The foregoing motivates our study to examine how three commonly held values (i.e. exclusivity need, conformity need, and hedonic need) influence consumers’ preferences for sustainable luxury in two culturally different contexts (China and the UK.) Ultimately, this study provides insights into whether luxury values and sustainability are at all compatible. In the next section, we present the theoretical framework and develop the hypotheses to examine whether luxury brands’ sustainable efforts strengthen (or weaken) these luxury values.

Theory and hypotheses development

Social value perceptions are outer-directed consumption preferences related to impression management (Goffman 1959). They represent the perceived utility of symbolism and image, in associating or disassociating with demographic, socio-economic, and cultural–ethnic reference groups (Sheth et al. 1991; Shukla 2012; Shukla and Purani 2012). In this study, we focus on three social values, namely the need for exclusivity (Tian et al. 2001; Bian and Forsythe 2012), the need for conformity (Bearden et al. 1989; Zhan and He 2012), and hedonic needs or the perception of emotional value derived from luxury brands, such as happiness or self-satisfaction (Wiedmann et al. 2009). All three are important motivators for luxury consumption. Drawing on Hofstede’s (1980) cultural framework, we argue that the way that these three luxury values influence the purchase of sustainable luxury goods varies across China and UK. Figure 1 depicts our theoretical framework.

Fig. 1
figure 1

Theoretical model

The need for exclusivity pertains to consumers’ purchase of luxury brands to convey their identity and to distinguish themselves from others (Tian et al. 2001). Luxury brands, which are inherently scarce because of their price premium and restricted distribution, act as instruments to convey exclusivity (Bian and Forsythe 2012). In a similar vein, Cervellon and Shammas (2013) pointed out that luxury brand values are associated with status and the feeding one’s ego. By contrast, sustainability represents inclusiveness, prudence, connectivity, security, and fairness (Gladwin et al. 1995). As such, sustainable firms incorporate social equity, economic efficiency, and environmental performance into their operational practices (Labuschagne et al. 2005). Consumers who pursue exclusivity purchase luxury products because not everyone has access to them; luxury is thus discriminatory, and its objective in democratic and open societies is to create social stratification (Kapferer and Bastien 2012), which seems at odds with the notion of social equity and harmony. As a result, this type of consumer may not be as responsive to sustainable luxury products. Hence, our research hypothesizes that:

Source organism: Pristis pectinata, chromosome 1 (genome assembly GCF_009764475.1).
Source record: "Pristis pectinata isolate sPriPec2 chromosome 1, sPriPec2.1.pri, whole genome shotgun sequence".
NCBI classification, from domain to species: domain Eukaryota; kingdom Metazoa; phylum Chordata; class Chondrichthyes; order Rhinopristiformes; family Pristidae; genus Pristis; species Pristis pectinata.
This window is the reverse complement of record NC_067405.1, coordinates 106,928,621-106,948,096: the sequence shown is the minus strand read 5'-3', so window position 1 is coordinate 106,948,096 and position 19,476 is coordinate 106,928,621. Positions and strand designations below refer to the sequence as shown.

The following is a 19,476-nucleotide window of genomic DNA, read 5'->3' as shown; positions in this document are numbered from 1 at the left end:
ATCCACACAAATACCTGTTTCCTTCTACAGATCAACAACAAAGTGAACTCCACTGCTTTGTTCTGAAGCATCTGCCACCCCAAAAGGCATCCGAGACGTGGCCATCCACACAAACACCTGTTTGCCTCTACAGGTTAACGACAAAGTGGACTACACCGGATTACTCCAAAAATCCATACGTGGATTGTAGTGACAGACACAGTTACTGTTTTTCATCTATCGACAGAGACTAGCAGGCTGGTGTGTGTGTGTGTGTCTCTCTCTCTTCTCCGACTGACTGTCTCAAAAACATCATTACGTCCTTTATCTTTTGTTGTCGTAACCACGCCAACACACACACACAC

Luxury consumers’ need for exclusivity is negatively related to their purchase intentions towards sustainable luxury products.

Such a negative impact may be more salient in China than in the UK because of the higher power distance in the former. The concept of power distance refers to unequal and unfair distribution of power among society members (Hofstede 2007). It is also related to the existence and maintenance of a solid social stratum in a culture. Thus, individuals in high-power-distance culture believe that there are hierarchies and separations between socio-economic classes. In high-power-distance cultures, individuals are also more likely to believe in inequality and are highly motivated to attain and show an exclusive position in an organization or society. While buying and possessing status brands are ways to show their exclusivity in terms of higher position (Zhang and Kim 2013), a sustainable luxury brand that communicates equality and fairness may contradict such exclusivity. Concisely, in a high-power-distance culture such as China, exclusivity is more closely linked to higher social status and inequality than is the case in low-power-distance cultures such as the UK, where seeking exclusivity will lead to less acceptance of sustainable luxury products. Thus, our research hypothesizes that:


The negative relationship between luxury consumers’ need for exclusivity and their purchase intentions towards sustainable luxury products is stronger in China than in the UK.